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Floating roof water drains flow?

Floating roof water drains flow?

Floating roof water drains flow?

Need to calculate flow rate  of 6" water emergency drains on top of double deck floating roof tank. The drains are single vertical 6 " pipes comunicating top to bottom of the double deck roof, water is drained directly over the tank contents ( diesel for instance).
Is the flow rate influenced by the roof position(height)?
Help is appreciated


RE: Floating roof water drains flow?

I'm not clear what the configuration of your drains are.  Where do these drains go to?  Is the vertical elevation from the top of the double floating roof tank to whatever drain point fixed or does it vary?

RE: Floating roof water drains flow?

Hi Td2k

The emergency drains are just the pipe that comunicates from top of roof to bottom of floating roof, say something as 800 to 900 milimeters. They are located away from the center and protrude 76 milimeters in relation to top surface.  When water reaches them, it flows directly to the botttom of the tank through the "stored liquid". The difficulty is to correctly consider the effect of the stored liquid in the flow of the drain.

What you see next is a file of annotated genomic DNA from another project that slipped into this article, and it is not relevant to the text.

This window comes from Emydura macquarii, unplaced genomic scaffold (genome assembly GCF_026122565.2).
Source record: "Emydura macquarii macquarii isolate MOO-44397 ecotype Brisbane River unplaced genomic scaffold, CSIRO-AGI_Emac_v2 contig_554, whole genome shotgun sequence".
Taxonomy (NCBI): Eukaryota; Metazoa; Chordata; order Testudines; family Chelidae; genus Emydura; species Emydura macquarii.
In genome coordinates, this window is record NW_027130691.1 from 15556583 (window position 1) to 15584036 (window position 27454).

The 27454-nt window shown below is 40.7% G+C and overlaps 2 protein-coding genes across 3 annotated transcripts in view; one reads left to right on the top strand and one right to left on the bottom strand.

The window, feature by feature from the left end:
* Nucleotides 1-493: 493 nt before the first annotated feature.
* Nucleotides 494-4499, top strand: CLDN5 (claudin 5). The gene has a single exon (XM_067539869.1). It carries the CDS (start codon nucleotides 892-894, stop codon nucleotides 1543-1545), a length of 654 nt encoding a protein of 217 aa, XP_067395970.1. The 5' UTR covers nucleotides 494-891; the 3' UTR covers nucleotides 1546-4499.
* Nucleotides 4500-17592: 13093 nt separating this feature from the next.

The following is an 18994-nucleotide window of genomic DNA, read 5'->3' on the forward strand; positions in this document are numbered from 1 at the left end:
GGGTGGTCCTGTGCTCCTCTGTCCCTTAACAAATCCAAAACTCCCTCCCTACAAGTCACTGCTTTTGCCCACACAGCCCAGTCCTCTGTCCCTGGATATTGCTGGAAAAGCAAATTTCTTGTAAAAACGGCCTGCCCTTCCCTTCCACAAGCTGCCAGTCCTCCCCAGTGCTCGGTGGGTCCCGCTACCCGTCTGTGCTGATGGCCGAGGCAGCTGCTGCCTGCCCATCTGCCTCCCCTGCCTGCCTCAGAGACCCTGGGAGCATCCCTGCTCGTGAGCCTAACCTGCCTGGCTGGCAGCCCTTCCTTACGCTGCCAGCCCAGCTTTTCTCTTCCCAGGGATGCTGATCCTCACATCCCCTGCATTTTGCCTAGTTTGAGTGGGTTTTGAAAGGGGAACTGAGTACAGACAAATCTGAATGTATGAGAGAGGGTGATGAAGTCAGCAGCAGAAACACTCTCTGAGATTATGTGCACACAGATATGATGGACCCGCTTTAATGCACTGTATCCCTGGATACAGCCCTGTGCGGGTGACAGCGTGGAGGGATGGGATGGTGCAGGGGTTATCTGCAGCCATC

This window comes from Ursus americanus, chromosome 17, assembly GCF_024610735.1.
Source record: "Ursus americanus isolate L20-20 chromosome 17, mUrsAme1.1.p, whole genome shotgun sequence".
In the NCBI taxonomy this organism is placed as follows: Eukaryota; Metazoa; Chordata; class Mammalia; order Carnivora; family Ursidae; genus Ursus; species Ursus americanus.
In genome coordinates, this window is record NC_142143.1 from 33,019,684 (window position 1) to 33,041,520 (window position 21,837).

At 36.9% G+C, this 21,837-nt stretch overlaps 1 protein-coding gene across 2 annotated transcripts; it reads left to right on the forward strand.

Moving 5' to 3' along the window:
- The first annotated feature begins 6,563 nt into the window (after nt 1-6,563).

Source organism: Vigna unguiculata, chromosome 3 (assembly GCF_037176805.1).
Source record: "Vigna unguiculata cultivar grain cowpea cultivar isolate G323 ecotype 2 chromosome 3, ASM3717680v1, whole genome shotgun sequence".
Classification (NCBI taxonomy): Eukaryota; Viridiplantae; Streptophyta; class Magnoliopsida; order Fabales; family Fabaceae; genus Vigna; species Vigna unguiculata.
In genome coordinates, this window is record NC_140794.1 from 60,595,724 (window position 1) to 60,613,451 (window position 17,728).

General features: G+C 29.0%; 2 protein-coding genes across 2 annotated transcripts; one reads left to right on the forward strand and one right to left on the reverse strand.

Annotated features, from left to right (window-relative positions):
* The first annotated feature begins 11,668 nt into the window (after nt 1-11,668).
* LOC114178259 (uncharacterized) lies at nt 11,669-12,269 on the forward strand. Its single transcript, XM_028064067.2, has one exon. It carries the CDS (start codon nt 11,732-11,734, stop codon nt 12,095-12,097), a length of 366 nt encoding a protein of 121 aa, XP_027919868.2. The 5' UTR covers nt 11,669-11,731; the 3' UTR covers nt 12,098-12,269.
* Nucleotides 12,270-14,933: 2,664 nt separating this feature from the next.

Thank you for your help


RE: Floating roof water drains flow?

If I understand you correctly, you have an open drain from the top of the floating roof, through the floating roof, out the bottom of the floating roof and into the fluid.

The tank liquid, with no draining, should be somewhere in the drain line (800 mm to 900 mm plus 75 mm 'standpipe' or 'drain line') representing how far the floating roof is 'sitting' in the liquid.  You can either measure that or calculate that as you'll need it.  It may not be significant but I'd want to check it.  If the roof doesn't 'sink' far in the liquid (think of a canoe) the effect is minor.  If the roof does sink down in the liquid significantly (relative to its thickness, like a loaded ship), I'd want to consider the effect.

Doing the drain calculations, I'd determine the height of the liquid in the standpipe above its outlet.  This height is essentially the pressure at the outlet of the drain leg (where the water draining down the standpipe flows into the tank).  Now, when you are draining at maximum rate, the drain leg will be full of water going from atmospheric pressure at top, through the drain leg to the tank at the calculated outlet pressure (from above).  The driving force is the pressure created by the drain leg full of water.  Other than correcting for the 'pressure' where the drain leg ends, I don't see any problems caused by the product in the tank.

What you will get is the maximum drain capacity.  If you have less than this, than the water will only fill part of the cross section area (ie. run down the walls) or it won't completely fill the standpipe (which means less driving force and therefore less flow).